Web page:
Greater Akron LGBTQ+ individuals can voice thoughts on community in survey


Illustration by Janine McDaniel

LGBTQ+ individuals in Greater Akron can now share their experiences, perceptions and concerns through a Community Needs Assessment.

The assessment will collect information on strengths and weaknesses related to LGBTQ+ issues that Summit, Stark, Portage and Medina counties can improve on. This information can then be used to provide insight to help create solutions to service gaps in the community. 

Andrew Snyder is a graduate student in public health, and the research program coordinator at the Kent State College of Public Health. He created this project for his dissertation, a research project completed as part of a postgraduate degree. 

“This is really the first time we’ve leaned into how many of us are out there, … what we’re thinking and feeling, and what we need here in Greater Akron,” Snyder said.

Questions will fall under several categories such as health and wellness or housing, food and nutrition. It will also have categories that may be overlooked, such as religion or recreational time.

“One kind of key part of public health is recognizing that how people choose to spend their recreational and leisure time can impact it and affect their health,” Snyder said.

The project has funding from sponsors such as the Kent State College of Public Health, Summit County and Cleveland Clinic Akron General. The project relies heavily on participation from the community.

Over 500 people have taken the survey, but the goal is at least 1,000 responses by the end of the year. Allies are invited to participate as well.

The survey takes about 30 minutes, and participants are encouraged to take their time responding to the questions, Snyder said. Answers are kept completely confidential, and participants can stop taking the test at any time without consequences.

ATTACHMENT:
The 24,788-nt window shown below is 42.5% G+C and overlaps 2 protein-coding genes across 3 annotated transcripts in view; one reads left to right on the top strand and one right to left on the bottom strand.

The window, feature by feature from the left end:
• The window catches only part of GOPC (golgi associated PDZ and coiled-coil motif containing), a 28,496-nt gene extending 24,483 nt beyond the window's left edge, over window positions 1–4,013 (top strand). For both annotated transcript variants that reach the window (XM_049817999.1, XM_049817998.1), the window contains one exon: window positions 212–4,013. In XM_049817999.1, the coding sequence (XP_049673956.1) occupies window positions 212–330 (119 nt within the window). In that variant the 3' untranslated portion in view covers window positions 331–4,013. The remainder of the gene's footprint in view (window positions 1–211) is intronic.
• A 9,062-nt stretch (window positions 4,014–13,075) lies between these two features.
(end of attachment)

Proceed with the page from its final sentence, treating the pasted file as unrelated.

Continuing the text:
This assessment is rare because information related to LGBTQ+ people is not tracked by censuses on the county or city level. There have been other needs assessments done, but they are usually done in denser populations instead of rural areas, Snyder said.

“Rarely have we had the opportunity to kind of step up and have our voices heard,” Snyder said.

The assessment is particularly focused on amplifying marginalized voices in the community. LGBTQ+ individuals such as people of color and the elderly are often underrepresented, and Snyder wants to make sure their opinions are included. 

“We all think we’re woke until you come across someone in a different walk of life,” Snyder said. “That’s kind of the whole point here, to acknowledge our bias, and acknowledge our privileges.”

Raw data will be published publicly once all the information is collected. This can be useful for things such as reporting, improving sex education or applying to grants, Snyder said. 

Survey participants can also be entered in a raffle for prizes such as backstage passes to the Akron Pride Festival, gift cards or gift baskets. Participants will have to input their name to enter, but it will not be attached to the survey response, Snyder said.

While the main goal is to get more people to fill out the survey, there are other roles that can be filled to help the project. For any questions, contact Snyder at [email protected] or 330-672-7330.

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